3 Cheap Forwards Sharks Should Consider Bringing Back

While the San Jose Sharks should certainly be kicking the tires on top-nine UFA wingers, there might be a more shrewd way to bolster their forward corps. With around $5 million remaining in cap space, the Sharks could afford to sign someone of the caliber of former Capitals Alex Semin, Joel Ward, and Eric Fehr. San Jose might also want to use some of that space to sign another defenseman. Perhaps veteran right-handed defenseman Marek Zidlicky. 

Conceivably, the Sharks could sign both Semin and Zidlicky on matching one-year $2 million deals. Semin is probably going to get $2-3 million on a one-year prove it type deal after being bought out by Carolina. Zidlicky, on the other hand, is getting very near retirement but was still half-way decent last season. However, if the Sharks want to go after better, more expensive defensemen and still boost their forwards, three former Sharks would be smart additions up front.

Marcel Goc

The Sharks’ first round pick back in 2001 never lived up to his scoring potential but Goc has carved out a nice little career as a bottom six center. Nowadays Goc is at most a fourth line center but he is solid one at that. An extremely reliable defensive player, Goc is tremendous in the faceoff circle with a career 52.5 percent.

(Amy Irvin / The Hockey Writers)
(Amy Irvin / The Hockey Writers)

Last year was a career low points wise for Goc with just three goals and six assists but he is definitely capable of 10-15 points centering perhaps Barclay Goodrow and Ben Smith. Those two wingers can provide the nasty physical play whereas Goc can play the role of more cerebral centerman. Goc should come in the $1 million range for a one-year deal.

Given his age, (will be 32 next season) Goc might be the least ideal former Shark to bring back. Although Goc did score 25 points just two seasons ago splitting time with Pittsburgh and Florida. That is more than James Sheppard scored last season between San Jose and New York. Speaking of which…

James Sheppard

There is no doubt Sheppard was over-matched last season in the third line center role for the Sharks. Scoring 18 points for the whole season when Chris Tierney scored 14 in his final 18 games from the same spot shows that to be true. However, if used on the fourth line, Sheppard is an excellent role player who can drive possession.

(John E. Sokolowski-USA TODAY Sports)
(John E. Sokolowski-USA TODAY Sports)

In 2013-14 Sheppard spent much of the year on the fourth line before playing the latter third as the third line center. That season Sheppard posted a 52.5% Corsi-for percentage, higher than Tyler Kennedy, Martin Havlat, and even higher than 2014-15 possession stud Matt Nieto.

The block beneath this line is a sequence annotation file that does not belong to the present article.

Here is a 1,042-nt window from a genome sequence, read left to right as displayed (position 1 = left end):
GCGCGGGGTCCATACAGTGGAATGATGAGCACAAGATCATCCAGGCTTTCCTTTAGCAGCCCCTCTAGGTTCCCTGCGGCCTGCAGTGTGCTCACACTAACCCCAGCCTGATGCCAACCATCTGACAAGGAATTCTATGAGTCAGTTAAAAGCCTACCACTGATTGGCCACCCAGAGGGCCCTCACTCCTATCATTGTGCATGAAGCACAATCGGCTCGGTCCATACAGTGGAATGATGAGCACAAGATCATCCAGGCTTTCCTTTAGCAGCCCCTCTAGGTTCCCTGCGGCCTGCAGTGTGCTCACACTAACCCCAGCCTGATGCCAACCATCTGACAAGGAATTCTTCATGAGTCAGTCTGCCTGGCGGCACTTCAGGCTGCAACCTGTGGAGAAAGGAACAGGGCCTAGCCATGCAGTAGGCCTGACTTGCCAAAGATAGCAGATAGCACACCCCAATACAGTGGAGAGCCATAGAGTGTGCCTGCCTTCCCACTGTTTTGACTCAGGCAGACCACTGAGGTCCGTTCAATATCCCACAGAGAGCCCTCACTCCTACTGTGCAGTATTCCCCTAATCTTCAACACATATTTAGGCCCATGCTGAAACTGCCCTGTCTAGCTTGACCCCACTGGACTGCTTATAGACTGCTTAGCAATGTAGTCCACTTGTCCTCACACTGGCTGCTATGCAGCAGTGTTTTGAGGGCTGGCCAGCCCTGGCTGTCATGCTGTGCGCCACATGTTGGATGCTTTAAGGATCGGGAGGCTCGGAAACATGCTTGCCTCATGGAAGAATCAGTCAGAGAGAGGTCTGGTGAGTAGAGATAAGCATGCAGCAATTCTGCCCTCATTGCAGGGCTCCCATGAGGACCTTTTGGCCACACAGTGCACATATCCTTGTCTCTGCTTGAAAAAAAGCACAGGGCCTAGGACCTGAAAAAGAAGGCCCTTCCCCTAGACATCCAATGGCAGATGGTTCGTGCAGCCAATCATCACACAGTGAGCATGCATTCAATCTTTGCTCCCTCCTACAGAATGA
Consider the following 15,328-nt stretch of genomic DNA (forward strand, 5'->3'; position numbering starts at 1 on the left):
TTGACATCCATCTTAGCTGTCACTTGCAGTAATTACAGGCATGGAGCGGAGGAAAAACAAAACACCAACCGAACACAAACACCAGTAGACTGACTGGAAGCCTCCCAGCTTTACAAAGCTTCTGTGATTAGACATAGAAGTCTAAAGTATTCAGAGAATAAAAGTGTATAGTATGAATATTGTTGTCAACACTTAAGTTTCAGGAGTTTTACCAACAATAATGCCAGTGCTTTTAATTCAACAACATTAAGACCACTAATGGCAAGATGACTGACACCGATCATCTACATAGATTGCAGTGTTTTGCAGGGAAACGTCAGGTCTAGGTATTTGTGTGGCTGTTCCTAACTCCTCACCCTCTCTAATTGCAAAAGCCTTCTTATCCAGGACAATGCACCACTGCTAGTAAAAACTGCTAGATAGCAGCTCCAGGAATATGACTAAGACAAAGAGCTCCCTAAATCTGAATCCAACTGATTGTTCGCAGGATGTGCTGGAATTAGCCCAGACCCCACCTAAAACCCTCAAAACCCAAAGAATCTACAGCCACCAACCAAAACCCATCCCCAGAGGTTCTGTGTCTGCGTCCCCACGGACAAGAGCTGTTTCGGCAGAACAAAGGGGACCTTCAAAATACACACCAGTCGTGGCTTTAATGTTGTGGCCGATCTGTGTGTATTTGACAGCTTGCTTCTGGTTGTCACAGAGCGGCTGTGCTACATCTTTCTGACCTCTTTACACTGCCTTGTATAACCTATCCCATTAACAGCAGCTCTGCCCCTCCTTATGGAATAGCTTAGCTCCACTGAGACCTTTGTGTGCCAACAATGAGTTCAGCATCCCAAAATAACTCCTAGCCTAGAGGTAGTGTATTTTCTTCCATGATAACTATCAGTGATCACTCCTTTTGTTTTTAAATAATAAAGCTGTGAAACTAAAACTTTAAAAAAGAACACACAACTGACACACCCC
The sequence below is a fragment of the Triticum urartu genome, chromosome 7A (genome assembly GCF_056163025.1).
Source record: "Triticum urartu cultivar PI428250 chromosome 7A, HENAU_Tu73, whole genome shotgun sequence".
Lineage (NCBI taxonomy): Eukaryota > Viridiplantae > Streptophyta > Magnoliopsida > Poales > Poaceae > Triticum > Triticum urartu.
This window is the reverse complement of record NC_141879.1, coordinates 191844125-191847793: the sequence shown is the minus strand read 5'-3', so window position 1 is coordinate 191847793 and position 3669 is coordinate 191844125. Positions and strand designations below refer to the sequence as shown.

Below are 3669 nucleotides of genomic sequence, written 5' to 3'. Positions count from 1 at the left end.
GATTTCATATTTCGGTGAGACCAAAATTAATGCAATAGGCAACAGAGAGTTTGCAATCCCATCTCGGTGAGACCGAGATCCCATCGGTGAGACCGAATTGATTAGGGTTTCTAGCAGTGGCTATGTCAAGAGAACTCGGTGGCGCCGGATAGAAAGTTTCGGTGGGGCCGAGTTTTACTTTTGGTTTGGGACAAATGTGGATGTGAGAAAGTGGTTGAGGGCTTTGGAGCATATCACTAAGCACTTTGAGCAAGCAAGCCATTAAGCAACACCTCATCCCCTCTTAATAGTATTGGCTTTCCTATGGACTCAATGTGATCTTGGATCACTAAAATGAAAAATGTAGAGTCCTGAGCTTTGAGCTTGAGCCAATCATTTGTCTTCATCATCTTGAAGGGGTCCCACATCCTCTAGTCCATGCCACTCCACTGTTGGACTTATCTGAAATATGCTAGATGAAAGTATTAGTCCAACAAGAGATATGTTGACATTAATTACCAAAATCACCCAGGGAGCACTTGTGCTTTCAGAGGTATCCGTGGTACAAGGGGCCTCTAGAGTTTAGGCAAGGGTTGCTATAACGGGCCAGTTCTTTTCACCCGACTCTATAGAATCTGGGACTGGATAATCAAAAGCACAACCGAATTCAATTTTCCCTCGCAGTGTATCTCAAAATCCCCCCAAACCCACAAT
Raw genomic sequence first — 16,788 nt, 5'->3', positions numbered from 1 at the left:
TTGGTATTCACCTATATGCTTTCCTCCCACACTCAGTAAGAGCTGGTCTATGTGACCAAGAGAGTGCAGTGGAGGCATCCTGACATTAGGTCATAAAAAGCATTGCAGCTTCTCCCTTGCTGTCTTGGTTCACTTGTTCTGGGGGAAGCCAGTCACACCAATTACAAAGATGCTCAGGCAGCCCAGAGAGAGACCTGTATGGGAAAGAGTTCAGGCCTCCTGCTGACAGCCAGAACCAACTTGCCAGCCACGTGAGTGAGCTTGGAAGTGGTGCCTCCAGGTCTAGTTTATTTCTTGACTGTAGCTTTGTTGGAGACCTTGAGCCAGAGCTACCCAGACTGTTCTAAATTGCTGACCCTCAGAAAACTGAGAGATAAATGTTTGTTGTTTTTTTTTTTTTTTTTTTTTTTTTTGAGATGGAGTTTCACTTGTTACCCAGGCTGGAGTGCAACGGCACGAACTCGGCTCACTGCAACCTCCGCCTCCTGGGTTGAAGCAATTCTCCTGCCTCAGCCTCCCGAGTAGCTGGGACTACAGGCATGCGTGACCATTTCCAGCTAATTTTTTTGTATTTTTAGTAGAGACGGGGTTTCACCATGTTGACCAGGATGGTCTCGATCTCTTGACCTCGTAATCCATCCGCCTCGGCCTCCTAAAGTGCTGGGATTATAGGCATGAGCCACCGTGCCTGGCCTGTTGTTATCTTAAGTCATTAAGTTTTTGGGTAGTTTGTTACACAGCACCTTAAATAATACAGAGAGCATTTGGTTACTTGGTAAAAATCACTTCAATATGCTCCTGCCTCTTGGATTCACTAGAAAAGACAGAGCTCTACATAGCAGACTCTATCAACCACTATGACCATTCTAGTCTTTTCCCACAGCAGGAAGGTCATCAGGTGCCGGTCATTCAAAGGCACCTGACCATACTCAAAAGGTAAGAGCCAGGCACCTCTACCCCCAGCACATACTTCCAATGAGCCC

While Sheppard was indeed not a good fit for third line center and was traded at the deadline this past season, he would be a good choice to bring back. For a stretch of games Sheppard did have success centering Goodrow and Melker Karlsson on the third line. Given San Jose’s improved forward depth, Sheppard could once again center Goodrow and Karlsson but as a fourth line this time. These three would absolutely crush opposing fourths. Sheppard will likely cost only around $1 million and would be worth every penny.

Andrew Desjardins

This offseason has already seen three players dealt at last year’s trade deadline return to the clubs that traded them. Daniel Winnik is back with the Toronto Maple Leafs and Zbynek Michalek and Antoine Vermette are back with the Arizona Coyotes.

(Kevin Hoffman-USA TODAY Sports)
(Kevin Hoffman-USA TODAY Sports)

Like Sheppard, Andrew Desjardins was traded away by the Sharks at the deadline and would be a nice fit to come back. Vermette went back to the Coyotes after winning with Chicago, why can’t Desjardins do the same after getting his Stanley Cup ring? (Update: Desjardins has re-signed with Chicago for two years $800K AAV) Desjardins thrived in a shut-down role on the Blackhawks’ fourth line. He was always a solid fourth liner with the Sharks but never got a chance to play against opponent’s top players because the Sharks mostly played him with terrible wingers.

San Jose would be making a good decision to offer Desjardins a nice raise from $750K to $1 million. He could comeback and play between Goodrow and the player he was traded for, Ben Smith. This would be a tough as nails fourth line with similar skills to the Desjardins-Marcus Kruger-Andrew Shaw line in Chicago. Perhaps not the same scoring touch, but defensively responsible, smart, physical players. That would then allow Karlsson to be bumped up into a top-9 role, something he is more than capable of after playing a good portion of his rookie year on the Joe Thornton line.

Desjardins is extremely good at the draw, and plays a physical, smart, two-way game with underrated play-making skills as a fourth line center. The Sharks would be wise to bring him back. Between these three former players, Sheppard and Desjardins are probably better fits at this point. They are much more familiar with current Sharks players and both likely have more of an offensive touch in their late-20s. Between Sheppard and Desjardins, the former brings more offensive ability but Desjardins is more reliable in his own end and in the face-off circle.